Express News Service
THIRUVANANTHAPURAM: 22 women priests are ready in the state to perform the poojas anchored in the Hindu faith. A right that had been the monopoly of a section belonging to the Hindu faith for long will now be challenged by women, who have officially entered the ‘order’ of ‘priestdom’.
Last week, these woman priests received ‘deeksha’ (the blessing from the teacher that the student can perform the priestly duties) from KV Subhash Thantri at the Nagaraja Kshethram, Peramangalam, near Muvattupuzha.
“The rules anchored on discrimination are meant to be broken. Women figure among the majority of devotees. So how can they not be allowed to perform the priestly duties?” says Subhash Thanthri. “It is nowhere said that women cannot perform the poojas. The only women priests we have now are those who have been initiated on the basis of their ancestry. Anyone who has faith and has learned the rituals can perform the poojas. There shouldn’t be any discrimination based on gender or caste,” he adds.
The woman priests are equipped to conduct poojas such as ‘Bhagavathi Seva’ and ‘Ganapathy Homam’. The thantri has also received requests from devotees to conduct these poojas by the women. Subhash Thantri is training 13 more women who will receive deeksha in the coming weeks.
For years, the rights to conduct rituals at temples have been reserved to men belonging to Brahmin caste. It was only recently that men belonging to other castes were allowed to perform rituals at the devaswom board temples in Kerala.
The M K Stalin government in Tamil Nadu has recently declared that trained women would be allowed as temple priests. Though it was a coincidence, the initiation of woman priests in Kerala happened a few weeks after TN’s decision. All the women were trained rigorously for two years. Ever since the start of Covid, the classes were held online.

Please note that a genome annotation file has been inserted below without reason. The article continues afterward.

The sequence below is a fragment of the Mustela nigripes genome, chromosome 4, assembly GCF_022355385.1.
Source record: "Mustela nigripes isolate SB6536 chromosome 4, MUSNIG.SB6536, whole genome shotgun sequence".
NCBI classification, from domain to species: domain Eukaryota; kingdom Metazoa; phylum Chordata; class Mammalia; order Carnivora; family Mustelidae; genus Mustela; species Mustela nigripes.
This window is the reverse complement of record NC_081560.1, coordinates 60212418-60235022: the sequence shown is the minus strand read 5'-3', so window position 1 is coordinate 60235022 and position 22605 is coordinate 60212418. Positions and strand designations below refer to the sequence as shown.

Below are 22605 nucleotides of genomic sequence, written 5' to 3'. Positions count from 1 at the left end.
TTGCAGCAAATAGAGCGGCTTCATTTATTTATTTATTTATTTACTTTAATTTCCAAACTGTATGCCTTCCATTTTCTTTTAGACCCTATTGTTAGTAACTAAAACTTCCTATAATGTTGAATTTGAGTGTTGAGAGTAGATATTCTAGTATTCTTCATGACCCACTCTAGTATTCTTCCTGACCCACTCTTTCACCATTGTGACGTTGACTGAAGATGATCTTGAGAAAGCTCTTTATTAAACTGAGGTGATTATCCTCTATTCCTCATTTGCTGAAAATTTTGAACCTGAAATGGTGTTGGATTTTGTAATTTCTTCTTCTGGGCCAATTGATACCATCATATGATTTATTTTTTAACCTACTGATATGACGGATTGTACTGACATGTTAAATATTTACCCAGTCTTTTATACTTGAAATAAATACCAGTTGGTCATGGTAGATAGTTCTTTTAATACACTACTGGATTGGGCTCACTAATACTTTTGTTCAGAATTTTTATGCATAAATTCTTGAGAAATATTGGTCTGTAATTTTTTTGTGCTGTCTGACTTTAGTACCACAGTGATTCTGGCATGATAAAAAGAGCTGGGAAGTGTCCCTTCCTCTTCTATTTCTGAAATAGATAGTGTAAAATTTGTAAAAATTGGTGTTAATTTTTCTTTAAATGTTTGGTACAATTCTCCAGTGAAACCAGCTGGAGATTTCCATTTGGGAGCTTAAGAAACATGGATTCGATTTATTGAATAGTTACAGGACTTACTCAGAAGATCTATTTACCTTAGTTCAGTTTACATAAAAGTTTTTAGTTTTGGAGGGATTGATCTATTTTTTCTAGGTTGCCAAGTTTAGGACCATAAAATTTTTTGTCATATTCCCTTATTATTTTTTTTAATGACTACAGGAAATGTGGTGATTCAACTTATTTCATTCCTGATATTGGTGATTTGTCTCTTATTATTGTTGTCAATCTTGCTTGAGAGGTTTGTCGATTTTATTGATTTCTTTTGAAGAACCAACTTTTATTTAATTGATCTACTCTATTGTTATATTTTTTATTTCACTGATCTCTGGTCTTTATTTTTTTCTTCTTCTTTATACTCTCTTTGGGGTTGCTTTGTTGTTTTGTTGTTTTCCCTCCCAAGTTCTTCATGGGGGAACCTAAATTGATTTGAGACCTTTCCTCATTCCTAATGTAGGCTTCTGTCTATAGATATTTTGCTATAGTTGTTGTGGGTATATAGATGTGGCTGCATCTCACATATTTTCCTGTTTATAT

Latha Sudheer, 43, an accountant who left her job to study the priestly duties, says all her early memories were linked to temples. “The ultimate dream is to be able to perform rituals at temples. I hope society will change and be more accepting,” she says. Among the trained woman priests are those who had followed Islam and Christianity.
Aysha (name changed), 25, has just been initiated into the world of priestly rituals. She dedicates all Sunday evenings to learn mantras of the Hindu faith. Linet P Joy, a 35-year-old from the Christian faith, says she always had a divine calling and was able to answer it now.
“I sang in the choir for 14 years. It requires dedication and I always believed in the divine power. Having learned all the rituals, I feel I can help more people. The ultimate aim is to perform duties in the temple,” says Linet, a native of Thrissur.
Subhash Thantri knows well that the road ahead will not be rosy for these women. “The goal is to have woman priests perform the rituals in temples. It is going to be a long journey. But we will get there, and society will change,” he says.